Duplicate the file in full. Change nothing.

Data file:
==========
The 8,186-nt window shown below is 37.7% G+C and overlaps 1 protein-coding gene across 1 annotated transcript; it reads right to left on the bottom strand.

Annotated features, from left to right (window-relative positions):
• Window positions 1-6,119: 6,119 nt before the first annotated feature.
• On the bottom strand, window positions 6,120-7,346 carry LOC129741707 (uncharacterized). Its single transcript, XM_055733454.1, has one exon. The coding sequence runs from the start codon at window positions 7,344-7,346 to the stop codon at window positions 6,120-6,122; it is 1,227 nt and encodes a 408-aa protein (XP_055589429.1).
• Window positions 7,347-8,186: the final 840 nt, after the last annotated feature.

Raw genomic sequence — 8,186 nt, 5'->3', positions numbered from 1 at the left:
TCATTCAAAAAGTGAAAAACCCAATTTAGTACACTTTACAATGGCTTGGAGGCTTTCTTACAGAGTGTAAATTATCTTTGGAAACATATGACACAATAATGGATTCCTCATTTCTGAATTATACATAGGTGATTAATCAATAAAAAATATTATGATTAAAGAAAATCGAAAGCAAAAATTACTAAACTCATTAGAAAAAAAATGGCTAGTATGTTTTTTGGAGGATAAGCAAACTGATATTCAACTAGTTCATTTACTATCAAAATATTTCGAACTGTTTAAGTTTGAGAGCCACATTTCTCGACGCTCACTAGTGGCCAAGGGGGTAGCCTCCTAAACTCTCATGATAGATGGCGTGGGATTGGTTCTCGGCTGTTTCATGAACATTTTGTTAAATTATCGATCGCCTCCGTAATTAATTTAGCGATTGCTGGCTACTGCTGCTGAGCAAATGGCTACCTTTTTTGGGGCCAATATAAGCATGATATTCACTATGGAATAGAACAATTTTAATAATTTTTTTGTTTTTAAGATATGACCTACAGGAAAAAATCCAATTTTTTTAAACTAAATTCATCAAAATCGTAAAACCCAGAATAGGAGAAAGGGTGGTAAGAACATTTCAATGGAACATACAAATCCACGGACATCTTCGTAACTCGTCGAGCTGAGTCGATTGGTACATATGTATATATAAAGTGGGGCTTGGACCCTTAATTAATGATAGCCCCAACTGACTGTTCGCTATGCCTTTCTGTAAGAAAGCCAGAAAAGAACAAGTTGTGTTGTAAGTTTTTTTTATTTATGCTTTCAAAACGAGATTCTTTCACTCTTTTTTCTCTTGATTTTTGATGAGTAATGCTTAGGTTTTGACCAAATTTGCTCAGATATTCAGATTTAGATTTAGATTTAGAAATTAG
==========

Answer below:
The 8,186-nt window shown below is 37.7% G+C and overlaps 1 protein-coding gene across 1 annotated transcript; it reads right to left on the bottom strand.

Annotated features, from left to right (window-relative positions):
• Window positions 1-6,119: 6,119 nt before the first annotated feature.
• On the bottom strand, window positions 6,120-7,346 carry LOC129741707 (uncharacterized). Its single transcript, XM_055733454.1, has one exon. The coding sequence runs from the start codon at window positions 7,344-7,346 to the stop codon at window positions 6,120-6,122; it is 1,227 nt and encodes a 408-aa protein (XP_055589429.1).
• Window positions 7,347-8,186: the final 840 nt, after the last annotated feature.

Raw genomic sequence — 8,186 nt, 5'->3', positions numbered from 1 at the left:
TCATTCAAAAAGTGAAAAACCCAATTTAGTACACTTTACAATGGCTTGGAGGCTTTCTTACAGAGTGTAAATTATCTTTGGAAACATATGACACAATAATGGATTCCTCATTTCTGAATTATACATAGGTGATTAATCAATAAAAAATATTATGATTAAAGAAAATCGAAAGCAAAAATTACTAAACTCATTAGAAAAAAAATGGCTAGTATGTTTTTTGGAGGATAAGCAAACTGATATTCAACTAGTTCATTTACTATCAAAATATTTCGAACTGTTTAAGTTTGAGAGCCACATTTCTCGACGCTCACTAGTGGCCAAGGGGGTAGCCTCCTAAACTCTCATGATAGATGGCGTGGGATTGGTTCTCGGCTGTTTCATGAACATTTTGTTAAATTATCGATCGCCTCCGTAATTAATTTAGCGATTGCTGGCTACTGCTGCTGAGCAAATGGCTACCTTTTTTGGGGCCAATATAAGCATGATATTCACTATGGAATAGAACAATTTTAATAATTTTTTTGTTTTTAAGATATGACCTACAGGAAAAAATCCAATTTTTTTAAACTAAATTCATCAAAATCGTAAAACCCAGAATAGGAGAAAGGGTGGTAAGAACATTTCAATGGAACATACAAATCCACGGACATCTTCGTAACTCGTCGAGCTGAGTCGATTGGTACATATGTATATATAAAGTGGGGCTTGGACCCTTAATTAATGATAGCCCCAACTGACTGTTCGCTATGCCTTTCTGTAAGAAAGCCAGAAAAGAACAAGTTGTGTTGTAAGTTTTTTTTATTTATGCTTTCAAAACGAGATTCTTTCACTCTTTTTTCTCTTGATTTTTGATGAGTAATGCTTAGGTTTTGACCAAATTTGCTCAGATATTCAGATTTAGATTTAGATTTAGAAATTAG